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Charles Gayle Quartet
Translations

Cat. No.: SHCD134

Personnel:
Charles Gayle  tenor saxophone, bass clarinet, viola
William Parker  bass, cello, half-size violin
Vattel Cherry  bass, kalimba, bells
Michael Wimberly  drums

Track Listing:
1. Joyous Fellowship (C. Gayle) 14:37
2. Healing (C. Gayle) 18:58
3. Holy Mountain (C. Gayle) 14:35
4. Hymn of Praise (C. Gayle) 8:51
5. Suffering for Love (C. Gayle) 14:00

Total time: 71:13
 
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"At a time when too many musicians rely on arch referential irony or a reverence to catholic, stylistic recreations, it is bracing to hear a musician who unabashedly ignores fads and styles to aggressively pursue a music imbued with such powerful, emotional depth."
Michael Rosenstein, Cadence, November 1994
See also:
Steve Dalachinsky
The Final Nite
Complete Notes from
a Charles Gayle
Notebook 1987-2006
More...
 
 
Liner Notes

This January Thursday breaks bright, boding well. At 10:15 that morning, a motorcade of taxicabs, its drivers protesting hazardous working conditions, moves slowly down Broadway toward City Hall, car horns in a distinctive staccato rhythm - a rhythm often favored by Charles Gayle, standing on the corner of Canal Street as they drive past.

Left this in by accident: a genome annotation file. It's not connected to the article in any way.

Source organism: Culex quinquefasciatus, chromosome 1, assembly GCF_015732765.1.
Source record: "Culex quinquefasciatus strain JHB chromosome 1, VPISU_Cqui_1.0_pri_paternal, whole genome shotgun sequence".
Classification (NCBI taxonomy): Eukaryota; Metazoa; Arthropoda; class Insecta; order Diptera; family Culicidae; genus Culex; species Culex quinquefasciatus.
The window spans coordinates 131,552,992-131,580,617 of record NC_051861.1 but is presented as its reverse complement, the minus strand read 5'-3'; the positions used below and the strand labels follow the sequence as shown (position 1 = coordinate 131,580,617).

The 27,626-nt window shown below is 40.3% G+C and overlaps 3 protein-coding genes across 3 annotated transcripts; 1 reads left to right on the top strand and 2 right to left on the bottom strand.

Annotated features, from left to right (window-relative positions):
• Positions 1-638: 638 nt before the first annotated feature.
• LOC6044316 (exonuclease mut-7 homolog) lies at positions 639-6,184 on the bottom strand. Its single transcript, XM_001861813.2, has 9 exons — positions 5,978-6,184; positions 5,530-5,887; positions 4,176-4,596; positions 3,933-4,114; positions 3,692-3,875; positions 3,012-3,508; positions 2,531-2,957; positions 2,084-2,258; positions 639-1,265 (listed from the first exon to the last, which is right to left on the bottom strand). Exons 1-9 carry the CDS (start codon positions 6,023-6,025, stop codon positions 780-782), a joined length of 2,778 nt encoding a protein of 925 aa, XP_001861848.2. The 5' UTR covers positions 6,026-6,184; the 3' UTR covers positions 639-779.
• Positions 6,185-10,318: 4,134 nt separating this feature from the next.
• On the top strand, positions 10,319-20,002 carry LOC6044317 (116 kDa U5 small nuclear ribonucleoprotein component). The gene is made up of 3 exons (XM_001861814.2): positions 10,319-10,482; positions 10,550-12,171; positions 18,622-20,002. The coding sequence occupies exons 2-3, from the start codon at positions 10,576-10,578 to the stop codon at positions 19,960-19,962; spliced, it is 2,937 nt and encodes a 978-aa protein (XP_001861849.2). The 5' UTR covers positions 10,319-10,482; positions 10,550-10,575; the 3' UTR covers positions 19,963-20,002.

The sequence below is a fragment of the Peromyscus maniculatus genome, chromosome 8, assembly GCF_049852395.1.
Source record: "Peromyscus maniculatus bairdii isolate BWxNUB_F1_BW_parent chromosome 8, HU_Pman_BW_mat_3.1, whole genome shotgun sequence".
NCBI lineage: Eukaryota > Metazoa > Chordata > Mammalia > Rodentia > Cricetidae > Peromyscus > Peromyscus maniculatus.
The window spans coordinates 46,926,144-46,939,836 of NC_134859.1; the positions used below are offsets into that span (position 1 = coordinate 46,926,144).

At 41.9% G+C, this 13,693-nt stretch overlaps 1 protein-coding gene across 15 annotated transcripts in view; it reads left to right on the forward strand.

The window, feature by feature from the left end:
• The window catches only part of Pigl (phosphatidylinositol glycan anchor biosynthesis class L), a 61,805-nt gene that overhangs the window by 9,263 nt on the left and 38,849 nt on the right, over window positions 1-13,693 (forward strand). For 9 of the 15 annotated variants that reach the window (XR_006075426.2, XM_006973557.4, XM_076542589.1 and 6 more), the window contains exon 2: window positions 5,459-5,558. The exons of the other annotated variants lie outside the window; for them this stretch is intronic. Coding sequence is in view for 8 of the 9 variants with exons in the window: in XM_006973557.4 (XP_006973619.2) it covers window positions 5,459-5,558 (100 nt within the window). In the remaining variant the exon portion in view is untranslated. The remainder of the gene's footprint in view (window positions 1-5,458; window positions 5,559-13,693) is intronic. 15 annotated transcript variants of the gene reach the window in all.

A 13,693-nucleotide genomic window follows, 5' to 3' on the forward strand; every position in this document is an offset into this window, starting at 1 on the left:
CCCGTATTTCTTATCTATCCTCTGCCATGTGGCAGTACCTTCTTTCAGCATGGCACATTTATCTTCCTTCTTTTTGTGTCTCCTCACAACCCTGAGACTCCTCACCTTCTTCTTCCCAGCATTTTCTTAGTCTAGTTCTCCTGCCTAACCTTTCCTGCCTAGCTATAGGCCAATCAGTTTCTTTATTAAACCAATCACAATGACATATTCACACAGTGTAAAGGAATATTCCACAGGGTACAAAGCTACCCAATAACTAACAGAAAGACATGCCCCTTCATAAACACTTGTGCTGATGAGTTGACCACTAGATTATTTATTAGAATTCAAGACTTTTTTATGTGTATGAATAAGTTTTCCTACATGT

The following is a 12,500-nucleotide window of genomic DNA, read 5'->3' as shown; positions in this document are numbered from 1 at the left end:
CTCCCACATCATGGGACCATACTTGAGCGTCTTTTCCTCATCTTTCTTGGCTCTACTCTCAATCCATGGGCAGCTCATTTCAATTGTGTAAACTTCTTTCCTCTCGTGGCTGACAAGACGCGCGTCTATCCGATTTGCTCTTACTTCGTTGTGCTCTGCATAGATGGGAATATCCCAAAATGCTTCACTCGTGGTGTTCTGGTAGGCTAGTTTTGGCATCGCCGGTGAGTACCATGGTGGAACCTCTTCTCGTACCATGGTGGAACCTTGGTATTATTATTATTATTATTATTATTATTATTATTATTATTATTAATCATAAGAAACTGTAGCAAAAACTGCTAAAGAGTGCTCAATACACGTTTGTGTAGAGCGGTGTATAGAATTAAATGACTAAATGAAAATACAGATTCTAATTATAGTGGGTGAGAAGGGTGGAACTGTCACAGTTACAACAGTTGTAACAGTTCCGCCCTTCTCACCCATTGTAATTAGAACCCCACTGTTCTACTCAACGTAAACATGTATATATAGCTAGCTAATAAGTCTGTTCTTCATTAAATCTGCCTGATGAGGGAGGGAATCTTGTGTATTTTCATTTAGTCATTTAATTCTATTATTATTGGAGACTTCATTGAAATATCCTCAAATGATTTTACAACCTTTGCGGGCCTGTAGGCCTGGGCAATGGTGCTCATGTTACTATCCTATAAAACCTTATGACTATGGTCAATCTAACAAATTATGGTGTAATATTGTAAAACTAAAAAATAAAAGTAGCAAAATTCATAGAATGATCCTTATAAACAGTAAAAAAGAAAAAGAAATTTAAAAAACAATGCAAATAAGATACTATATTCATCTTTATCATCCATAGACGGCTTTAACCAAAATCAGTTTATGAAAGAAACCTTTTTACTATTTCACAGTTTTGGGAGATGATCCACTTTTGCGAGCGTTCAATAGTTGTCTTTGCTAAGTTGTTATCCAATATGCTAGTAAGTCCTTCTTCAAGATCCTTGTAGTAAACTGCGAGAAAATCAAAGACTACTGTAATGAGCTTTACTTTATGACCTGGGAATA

This cold, windy Manhattan day feels oddly warm. Maybe it's the pale winter sun, or knowing that 12 years of Reagan and Bush have ended. It is the first full day of the Clinton administration.
At the inauguration in Washington the previous noon, at a podium a few feet from the new president, the distinguished African-American writer Maya Angelou had read an impressive entry in that difficult genre, public poetry rifting on the triple trophes laid out in the opening lines: "A Rock, A River, A Tree"

The horizon leans forward,
Offering you space to place new
steps of change.
Here, on the pulse of this fine day
You may have the courage
To look up and out and upon me,
the Rock, the River, the Tree,
your country....

That night, the president sat in with a band and blew credible blues licks.
Now Gayle, standing on the southwest corner of Canal and Broadway, bundled up in overcoat and cap, carefully sips steaming coffee from a paper cup, and greets the first member of his party to arrive. Charles is in a good mood, says he's expecting some kind of breakthrough in the studio today, but can't say what. "We gotta bleed today. We gotta draw blood," he says amiably, the way someone else might say the weather looks promising for the picnic. Charles professes to be bugged there's a tenor saxophonist in the White House. "I don't need the competition," he says sourly, and looks at you to see if you're falling for it.